Community eyes similar project in Golden Gates neighborhood
By Samantha Joseph
STUART -- Okra, leafy greens and beds of vegetables now grow on a Stuart lot once strewn with trash and broken glass.
For the past year, about a dozen community organizations -- including St. Monica's Episcopal Church, the Boys and Girls Clubs and Building Bridges to Youth -- have tended crops at the now-vibrant garden near Church Street and Tarpon Avenue in East Stuart.
"This has really brought the community together, and has been very successful," said Teresa Lamar-Sarno, administrator of the Community Redevelopment Agency, which worked with city, county and University of Florida officials to launch the garden on a once-vacant city lot.
City Commissioner and former Mayor James Christie envisioned the project along with County Commissioner Ed Fielding, and the pair helped pool county and city resources for the project.
They started by cleaning up the site, building a fence around it and installing about a dozen planting beds. The project cost about $5,000, including expenses for creating an irrigation system and building a tool shed for gardeners.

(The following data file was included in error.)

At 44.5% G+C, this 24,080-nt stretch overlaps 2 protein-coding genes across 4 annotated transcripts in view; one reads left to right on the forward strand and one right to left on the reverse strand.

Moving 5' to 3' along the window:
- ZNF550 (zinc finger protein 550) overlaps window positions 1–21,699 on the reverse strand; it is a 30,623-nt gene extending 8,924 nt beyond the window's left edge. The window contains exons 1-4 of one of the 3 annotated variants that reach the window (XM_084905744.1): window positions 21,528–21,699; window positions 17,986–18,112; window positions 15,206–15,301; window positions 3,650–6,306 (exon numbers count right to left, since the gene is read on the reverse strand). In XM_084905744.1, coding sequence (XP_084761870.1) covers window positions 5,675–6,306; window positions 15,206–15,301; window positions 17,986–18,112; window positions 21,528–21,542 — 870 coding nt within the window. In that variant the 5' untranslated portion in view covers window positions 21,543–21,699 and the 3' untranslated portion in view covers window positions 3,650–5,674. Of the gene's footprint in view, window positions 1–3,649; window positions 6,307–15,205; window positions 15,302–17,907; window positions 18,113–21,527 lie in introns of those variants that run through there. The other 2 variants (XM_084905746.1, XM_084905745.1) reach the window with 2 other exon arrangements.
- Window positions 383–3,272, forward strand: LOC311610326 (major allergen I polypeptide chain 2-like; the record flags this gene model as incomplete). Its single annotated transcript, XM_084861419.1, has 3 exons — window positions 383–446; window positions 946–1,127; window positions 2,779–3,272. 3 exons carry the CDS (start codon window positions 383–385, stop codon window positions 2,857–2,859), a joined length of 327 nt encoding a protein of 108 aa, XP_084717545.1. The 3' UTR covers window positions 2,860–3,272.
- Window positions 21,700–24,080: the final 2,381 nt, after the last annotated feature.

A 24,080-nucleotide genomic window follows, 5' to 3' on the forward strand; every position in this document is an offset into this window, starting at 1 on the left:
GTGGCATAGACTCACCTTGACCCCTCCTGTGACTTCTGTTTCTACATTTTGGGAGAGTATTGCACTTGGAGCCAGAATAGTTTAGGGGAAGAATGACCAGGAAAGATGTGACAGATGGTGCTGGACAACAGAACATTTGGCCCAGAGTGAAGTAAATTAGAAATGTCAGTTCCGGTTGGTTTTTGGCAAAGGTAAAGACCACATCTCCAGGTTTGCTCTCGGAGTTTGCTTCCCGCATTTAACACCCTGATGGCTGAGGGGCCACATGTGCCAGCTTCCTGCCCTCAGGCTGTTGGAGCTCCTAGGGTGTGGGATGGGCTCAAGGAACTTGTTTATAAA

Officials at the university's extension office provided seedlings and assisted with soil testing and before long, the garden was ready for its ribbon cutting and official opening last June.
By the fall, it had produced its first crop, which went to members of the community.
"What we were hoping to accomplish was offering a communal activity where people would come together, have fun, enjoy each other's company and grow some vegetables," Commissioner Fielding said.
"We worked as a community to turn a spot that was covered in glass and trash into something that is beneficial to everyone. Now the community has something that it can benefit from for years to come."
The idea has resonated so well in Stuart that officials are eyeing a similar project for the Golden Gate neighborhood...
Commissioner Fielding wants to transform a heavily wooded plot on the west side of the community center into a spot where area families and civic groups can plant and nurture vegetables and herbs.
Plans are underway to generate support for the project among community groups, who would have to assume responsibility for planting and maintaining the garden, once officials prepare the area for use.
"This draws people together," Commissioner Fielding said. "It is also something for the young people to experience the joy you can achieve by planting things, watching them grow and then reaping the fruit."